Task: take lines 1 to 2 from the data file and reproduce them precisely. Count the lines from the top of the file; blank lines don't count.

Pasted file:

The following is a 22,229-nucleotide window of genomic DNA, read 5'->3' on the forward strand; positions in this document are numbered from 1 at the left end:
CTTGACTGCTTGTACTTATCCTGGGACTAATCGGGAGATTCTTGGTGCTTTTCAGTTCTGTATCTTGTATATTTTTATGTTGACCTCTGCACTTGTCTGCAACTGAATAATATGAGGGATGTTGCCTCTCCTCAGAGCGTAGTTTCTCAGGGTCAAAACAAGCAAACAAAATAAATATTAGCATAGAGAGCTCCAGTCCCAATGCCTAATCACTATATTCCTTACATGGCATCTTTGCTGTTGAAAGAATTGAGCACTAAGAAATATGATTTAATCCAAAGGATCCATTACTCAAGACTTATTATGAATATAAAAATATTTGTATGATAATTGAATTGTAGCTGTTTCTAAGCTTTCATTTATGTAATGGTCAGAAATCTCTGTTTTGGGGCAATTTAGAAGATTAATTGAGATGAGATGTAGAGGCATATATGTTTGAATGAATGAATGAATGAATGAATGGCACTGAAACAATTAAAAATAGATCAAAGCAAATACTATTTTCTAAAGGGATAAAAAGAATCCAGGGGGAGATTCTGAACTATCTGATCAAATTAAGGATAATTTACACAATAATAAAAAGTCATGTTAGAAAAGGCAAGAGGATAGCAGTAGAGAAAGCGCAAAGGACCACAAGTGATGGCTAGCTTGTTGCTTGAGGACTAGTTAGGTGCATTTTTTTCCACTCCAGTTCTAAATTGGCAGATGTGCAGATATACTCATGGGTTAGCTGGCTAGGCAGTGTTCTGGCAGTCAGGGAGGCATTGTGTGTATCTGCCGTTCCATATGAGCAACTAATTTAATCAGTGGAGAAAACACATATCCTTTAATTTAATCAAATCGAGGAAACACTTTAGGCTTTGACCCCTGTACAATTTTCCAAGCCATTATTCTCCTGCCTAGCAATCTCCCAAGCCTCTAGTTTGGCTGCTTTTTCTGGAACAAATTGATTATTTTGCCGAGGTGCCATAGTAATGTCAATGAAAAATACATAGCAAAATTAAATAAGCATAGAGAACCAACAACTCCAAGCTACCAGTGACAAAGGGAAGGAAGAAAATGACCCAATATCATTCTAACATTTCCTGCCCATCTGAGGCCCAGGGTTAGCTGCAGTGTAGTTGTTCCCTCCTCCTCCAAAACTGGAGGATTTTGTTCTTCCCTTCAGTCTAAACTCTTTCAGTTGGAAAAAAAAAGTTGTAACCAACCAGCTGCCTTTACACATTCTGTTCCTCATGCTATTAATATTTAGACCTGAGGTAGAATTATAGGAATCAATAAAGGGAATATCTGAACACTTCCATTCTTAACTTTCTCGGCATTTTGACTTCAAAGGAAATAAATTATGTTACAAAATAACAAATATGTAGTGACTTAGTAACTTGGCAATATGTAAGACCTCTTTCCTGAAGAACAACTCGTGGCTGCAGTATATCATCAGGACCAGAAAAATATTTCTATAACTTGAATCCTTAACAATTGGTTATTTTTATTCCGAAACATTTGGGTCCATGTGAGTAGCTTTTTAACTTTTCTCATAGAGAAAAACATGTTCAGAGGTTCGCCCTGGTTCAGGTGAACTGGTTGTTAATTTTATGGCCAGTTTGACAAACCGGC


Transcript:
The following is a 22,229-nucleotide window of genomic DNA, read 5'->3' on the forward strand; positions in this document are numbered from 1 at the left end:
CTTGACTGCTTGTACTTATCCTGGGACTAATCGGGAGATTCTTGGTGCTTTTCAGTTCTGTATCTTGTATATTTTTATGTTGACCTCTGCACTTGTCTGCAACTGAATAATATGAGGGATGTTGCCTCTCCTCAGAGCGTAGTTTCTCAGGGTCAAAACAAGCAAACAAAATAAATATTAGCATAGAGAGCTCCAGTCCCAATGCCTAATCACTATATTCCTTACATGGCATCTTTGCTGTTGAAAGAATTGAGCACTAAGAAATATGATTTAATCCAAAGGATCCATTACTCAAGACTTATTATGAATATAAAAATATTTGTATGATAATTGAATTGTAGCTGTTTCTAAGCTTTCATTTATGTAATGGTCAGAAATCTCTGTTTTGGGGCAATTTAGAAGATTAATTGAGATGAGATGTAGAGGCATATATGTTTGAATGAATGAATGAATGAATGAATGGCACTGAAACAATTAAAAATAGATCAAAGCAAATACTATTTTCTAAAGGGATAAAAAGAATCCAGGGGGAGATTCTGAACTATCTGATCAAATTAAGGATAATTTACACAATAATAAAAAGTCATGTTAGAAAAGGCAAGAGGATAGCAGTAGAGAAAGCGCAAAGGACCACAAGTGATGGCTAGCTTGTTGCTTGAGGACTAGTTAGGTGCATTTTTTTCCACTCCAGTTCTAAATTGGCAGATGTGCAGATATACTCATGGGTTAGCTGGCTAGGCAGTGTTCTGGCAGTCAGGGAGGCATTGTGTGTATCTGCCGTTCCATATGAGCAACTAATTTAATCAGTGGAGAAAACACATATCCTTTAATTTAATCAAATCGAGGAAACACTTTAGGCTTTGACCCCTGTACAATTTTCCAAGCCATTATTCTCCTGCCTAGCAATCTCCCAAGCCTCTAGTTTGGCTGCTTTTTCTGGAACAAATTGATTATTTTGCCGAGGTGCCATAGTAATGTCAATGAAAAATACATAGCAAAATTAAATAAGCATAGAGAACCAACAACTCCAAGCTACCAGTGACAAAGGGAAGGAAGAAAATGACCCAATATCATTCTAACATTTCCTGCCCATCTGAGGCCCAGGGTTAGCTGCAGTGTAGTTGTTCCCTCCTCCTCCAAAACTGGAGGATTTTGTTCTTCCCTTCAGTCTAAACTCTTTCAGTTGGAAAAAAAAAGTTGTAACCAACCAGCTGCCTTTACACATTCTGTTCCTCATGCTATTAATATTTAGACCTGAGGTAGAATTATAGGAATCAATAAAGGGAATATCTGAACACTTCCATTCTTAACTTTCTCGGCATTTTGACTTCAAAGGAAATAAATTATGTTACAAAATAACAAATATGTAGTGACTTAGTAACTTGGCAATATGTAAGACCTCTTTCCTGAAGAACAACTCGTGGCTGCAGTATATCATCAGGACCAGAAAAATATTTCTATAACTTGAATCCTTAACAATTGGTTATTTTTATTCCGAAACATTTGGGTCCATGTGAGTAGCTTTTTAACTTTTCTCATAGAGAAAAACATGTTCAGAGGTTCGCCCTGGTTCAGGTGAACTGGTTGTTAATTTTATGGCCAGTTTGACAAACCGGC